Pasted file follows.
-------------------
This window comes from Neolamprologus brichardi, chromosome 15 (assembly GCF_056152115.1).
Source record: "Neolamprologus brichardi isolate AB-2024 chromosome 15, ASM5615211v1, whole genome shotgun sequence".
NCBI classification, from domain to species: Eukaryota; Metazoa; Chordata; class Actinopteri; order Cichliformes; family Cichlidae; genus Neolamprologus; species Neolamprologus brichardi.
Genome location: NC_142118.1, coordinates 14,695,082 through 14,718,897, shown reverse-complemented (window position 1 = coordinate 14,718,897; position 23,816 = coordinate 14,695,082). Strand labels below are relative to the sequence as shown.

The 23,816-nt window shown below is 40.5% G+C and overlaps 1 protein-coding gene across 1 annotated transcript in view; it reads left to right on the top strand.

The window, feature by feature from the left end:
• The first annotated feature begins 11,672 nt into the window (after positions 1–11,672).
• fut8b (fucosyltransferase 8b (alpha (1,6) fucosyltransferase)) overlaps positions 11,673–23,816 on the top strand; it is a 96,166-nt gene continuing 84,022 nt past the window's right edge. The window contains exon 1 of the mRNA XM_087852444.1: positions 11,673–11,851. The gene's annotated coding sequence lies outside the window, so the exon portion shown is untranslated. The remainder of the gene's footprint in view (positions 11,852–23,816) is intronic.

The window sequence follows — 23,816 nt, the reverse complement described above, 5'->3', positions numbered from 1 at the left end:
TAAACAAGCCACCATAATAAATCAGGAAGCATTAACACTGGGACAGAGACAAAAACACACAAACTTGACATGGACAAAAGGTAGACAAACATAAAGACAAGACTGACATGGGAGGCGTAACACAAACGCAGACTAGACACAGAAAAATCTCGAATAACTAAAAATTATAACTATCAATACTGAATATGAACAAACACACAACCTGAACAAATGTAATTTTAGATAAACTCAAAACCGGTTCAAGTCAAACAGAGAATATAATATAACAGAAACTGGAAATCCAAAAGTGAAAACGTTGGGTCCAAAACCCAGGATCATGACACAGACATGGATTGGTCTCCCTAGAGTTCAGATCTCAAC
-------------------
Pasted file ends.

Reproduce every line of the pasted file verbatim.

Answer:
This window comes from Neolamprologus brichardi, chromosome 15 (assembly GCF_056152115.1).
Source record: "Neolamprologus brichardi isolate AB-2024 chromosome 15, ASM5615211v1, whole genome shotgun sequence".
NCBI classification, from domain to species: Eukaryota; Metazoa; Chordata; class Actinopteri; order Cichliformes; family Cichlidae; genus Neolamprologus; species Neolamprologus brichardi.
Genome location: NC_142118.1, coordinates 14,695,082 through 14,718,897, shown reverse-complemented (window position 1 = coordinate 14,718,897; position 23,816 = coordinate 14,695,082). Strand labels below are relative to the sequence as shown.

The 23,816-nt window shown below is 40.5% G+C and overlaps 1 protein-coding gene across 1 annotated transcript in view; it reads left to right on the top strand.

The window, feature by feature from the left end:
• The first annotated feature begins 11,672 nt into the window (after positions 1–11,672).
• fut8b (fucosyltransferase 8b (alpha (1,6) fucosyltransferase)) overlaps positions 11,673–23,816 on the top strand; it is a 96,166-nt gene continuing 84,022 nt past the window's right edge. The window contains exon 1 of the mRNA XM_087852444.1: positions 11,673–11,851. The gene's annotated coding sequence lies outside the window, so the exon portion shown is untranslated. The remainder of the gene's footprint in view (positions 11,852–23,816) is intronic.

The window sequence follows — 23,816 nt, the reverse complement described above, 5'->3', positions numbered from 1 at the left end:
TAAACAAGCCACCATAATAAATCAGGAAGCATTAACACTGGGACAGAGACAAAAACACACAAACTTGACATGGACAAAAGGTAGACAAACATAAAGACAAGACTGACATGGGAGGCGTAACACAAACGCAGACTAGACACAGAAAAATCTCGAATAACTAAAAATTATAACTATCAATACTGAATATGAACAAACACACAACCTGAACAAATGTAATTTTAGATAAACTCAAAACCGGTTCAAGTCAAACAGAGAATATAATATAACAGAAACTGGAAATCCAAAAGTGAAAACGTTGGGTCCAAAACCCAGGATCATGACACAGACATGGATTGGTCTCCCTAGAGTTCAGATCTCAAC